The OECD, the G20 countries, and the EU are relying on an OECD policy paper – ‘Keeping it safe: The OECD guide to the protection of confidentiality of information exchanged for tax purposes’ – as the means to keep personal information confidential. Unfortunately “Keeping it safe” provides only a set of vague guidelines and checklists for countries about how to maintain confidentiality and there is no certainty that countries will abide by even these vague guidelines. The paper correctly identifies that confidentiality of tax information is not just the product of legislation; it is also the result of a “culture of care” within a tax administration. Given the scant regard that tax administrations around the world have for taxpayers’ rights, there’s little evidence of any “culture of care” from tax departments.
The “illustrative examples” given by the OECD don’t inspire confidence that personal information will be kept confidential. For example the OECD states that in the U.K., employees in certain government departments “cannot travel outside the UK with their work related laptops without the permission of the data guardian.” The data guardian is a person designated to ensure that information is kept confidential. This leaves open the possibility that an employee of HM Revenue and Customs could travel the world with the personal details of thousands of foreign taxpayers in their laptop. There’s nothing in “Keeping it safe” that inspires confidence about the security of personal information.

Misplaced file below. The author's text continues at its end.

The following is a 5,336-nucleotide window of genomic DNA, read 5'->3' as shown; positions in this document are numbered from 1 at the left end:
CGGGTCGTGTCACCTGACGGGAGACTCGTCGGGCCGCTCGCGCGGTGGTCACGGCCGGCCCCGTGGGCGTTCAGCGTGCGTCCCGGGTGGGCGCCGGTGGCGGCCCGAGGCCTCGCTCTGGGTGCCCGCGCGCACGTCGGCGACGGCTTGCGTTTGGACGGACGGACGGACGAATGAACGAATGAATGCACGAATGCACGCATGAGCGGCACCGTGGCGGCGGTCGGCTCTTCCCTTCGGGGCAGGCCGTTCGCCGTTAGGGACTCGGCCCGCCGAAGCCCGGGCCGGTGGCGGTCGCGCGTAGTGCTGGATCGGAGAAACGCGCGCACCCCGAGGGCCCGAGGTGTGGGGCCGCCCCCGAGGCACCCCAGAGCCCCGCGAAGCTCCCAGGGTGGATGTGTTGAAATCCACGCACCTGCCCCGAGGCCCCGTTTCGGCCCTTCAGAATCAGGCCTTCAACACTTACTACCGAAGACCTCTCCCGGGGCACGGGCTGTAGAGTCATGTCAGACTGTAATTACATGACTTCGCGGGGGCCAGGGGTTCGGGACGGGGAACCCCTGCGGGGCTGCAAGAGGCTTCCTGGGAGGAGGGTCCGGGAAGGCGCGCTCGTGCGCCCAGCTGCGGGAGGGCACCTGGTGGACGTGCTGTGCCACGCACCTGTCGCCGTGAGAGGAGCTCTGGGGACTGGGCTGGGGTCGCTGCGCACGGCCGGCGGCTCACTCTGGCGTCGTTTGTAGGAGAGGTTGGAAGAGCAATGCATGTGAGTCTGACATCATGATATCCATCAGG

It’s disappointing that there’s been so little scrutiny of what the G20 ministers have signed up to. The media and commentators around the world have not asked any of the basic questions that should be answered before such a scheme is put in place. As mentioned above, there are issues about whether tax information should be shared with authoritarian regimes in the first place. And there’s the issue of the confidentiality of personal information. And the issue of the bureaucratic burden imposed on financial companies. And the issue of whether any of the proposed measures are proportionate and reasonable.
These and many more questions should be answered before countries engage in what could potentially be an unprecedented assault on the privacy of personal information of individuals.